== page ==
Saturday, April 12, 2008

Meet Monsignor Georg Gänswein - Benedict's personal secretary

"The Heartthrob from the Vatican", by Jeff Israely Time April 5, 2008:

When Pope Benedict XVI touches down for his first papal visit in the United States next week, you may notice that he doesn't have the same onstage flair as his predecessor, John Paul II. But you may also begin to notice a very handsome man of the cloth never far from the pontiff's side. That would be Monsignor Georg Gänswein, the Pope's personal secretary, responsible for everything from deciding who gets to see Benedict, to keeping His Holiness on schedule, to discreetly handing him his papal reading glasses just before a homily or other public discourse.
Unfortunately, Msgr. Gänswein's handsome features have often brought him undue attention of a superfluous nature from the tabloids:
Italians have taken notice of Gänswein, and nicknamed him "Bel Giorgio," which Americans might translate as: Gorgeous George. Paparazzi have snapped photos of him playing tennis in his tennis whites, while the Roman and Bavarian press eagerly report his bravura on the ski slopes and appearances at evening Church functions. Nevertheless, despite the glamour imposed on him by the celebrity press, the tall, athletic and dirty-blond Monsignor in his clerical black, concentrates on his pivotal but quiet job choreographing papal appearances. And that is how Americans will see him, in a supporting role buoyed by his scene-stealing good looks.
Like Benedict, Msgr. Gänswein is "academic by training, with a doctorate in canon law"; in 1996, he began working for the Congregation for the Doctrine of the Faith headed by the then Cardinal Joseph Ratzinger. From our archives, two informative interviews with the Monsignor:
  • Interview with Msgr. Georg Gaenswein Sueddeutsche Zeitung July 26, 2007 (kindly translated from German by Gerald Augustinus). The interviewer, Peter Seewald, is the co-author of several book-length interviews with then-Cardinal Ratzinger - Salt of the Earth and God and the World. On the state of the Pope's health:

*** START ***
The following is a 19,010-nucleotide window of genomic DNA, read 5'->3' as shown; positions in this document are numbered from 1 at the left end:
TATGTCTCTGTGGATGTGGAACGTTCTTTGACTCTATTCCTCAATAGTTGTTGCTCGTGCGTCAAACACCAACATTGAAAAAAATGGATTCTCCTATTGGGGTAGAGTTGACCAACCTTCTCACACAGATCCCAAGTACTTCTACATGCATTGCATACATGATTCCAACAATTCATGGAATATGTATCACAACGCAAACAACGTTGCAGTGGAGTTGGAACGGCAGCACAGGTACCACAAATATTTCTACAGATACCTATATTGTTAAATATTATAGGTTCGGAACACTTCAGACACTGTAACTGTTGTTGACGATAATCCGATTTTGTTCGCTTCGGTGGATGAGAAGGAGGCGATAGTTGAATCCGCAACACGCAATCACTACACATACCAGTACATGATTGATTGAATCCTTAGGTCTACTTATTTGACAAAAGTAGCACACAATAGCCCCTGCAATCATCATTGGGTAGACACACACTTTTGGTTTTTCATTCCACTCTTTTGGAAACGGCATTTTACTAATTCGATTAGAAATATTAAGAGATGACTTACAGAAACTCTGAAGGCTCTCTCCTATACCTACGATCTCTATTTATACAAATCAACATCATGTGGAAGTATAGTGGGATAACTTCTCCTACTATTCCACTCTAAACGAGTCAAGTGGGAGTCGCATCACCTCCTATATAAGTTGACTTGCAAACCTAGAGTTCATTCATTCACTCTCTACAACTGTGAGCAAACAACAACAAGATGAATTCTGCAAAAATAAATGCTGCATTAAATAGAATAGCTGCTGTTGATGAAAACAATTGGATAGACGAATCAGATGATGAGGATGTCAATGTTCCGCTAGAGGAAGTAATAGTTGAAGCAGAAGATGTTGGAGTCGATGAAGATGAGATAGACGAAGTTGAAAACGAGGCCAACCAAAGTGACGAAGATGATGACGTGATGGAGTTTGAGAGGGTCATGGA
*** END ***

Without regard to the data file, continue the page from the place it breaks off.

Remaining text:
PS: When he was a cardinal, Joseph Ratzinger wanted to retire, stating he was exhausted.

    MG: With his election as Pope something happened that he neither strived for nor wanted. But I am convinced that, as he by and by surrendered to God's will, the grace of the office in his person and his actions has shown effect and still is. . . .

    On his own service to the Holy Father:
    PS: The son of a blacksmith from a 450 people village in the Black Forest who now travels with the Holy Father in a helicopter and shares the concerns of the global Church (Weltkirche) - does one ask oneself: Why me? What does God want from me?

    MG: I asked myself this very question, and not just once. It is a task that you cannot plan. In promising the Holy Father fidelity and obedience, I tried to answer that question. In that, I see a message from God, to face this task without reservations.

    On the unfortunate caricatures of him by the tabloids and the ogling of adoring fans:
    PS: You're probably the first Papal secretary in history that's also in the spotlight next to the Pontifex: People Magazine swoons over the "Sunnyboy in the cassock", the Swiss Weltwoche calls you the "most handsome man in a soutane". Donatella Versace dedicated a fashion line to you. Does this image as a "ladykiller" (ie someone who looks like one) bother you ?

    MG: It didn't make me blush, but it irritated me a bit. It doesn't hurt and it was flattering, and it's no sin. I'd never been confronted like this with my "shell". Then I noticed that it was largely an expression of sympathy - a bonus, not a malus; I can handle that well. But, I don't want that people don't just look at me but also acknowledge the substance.

  • Interview with Msgr. Ganswein in (circa. August 2007), kindly translated by Benodette of the Benedict Forum.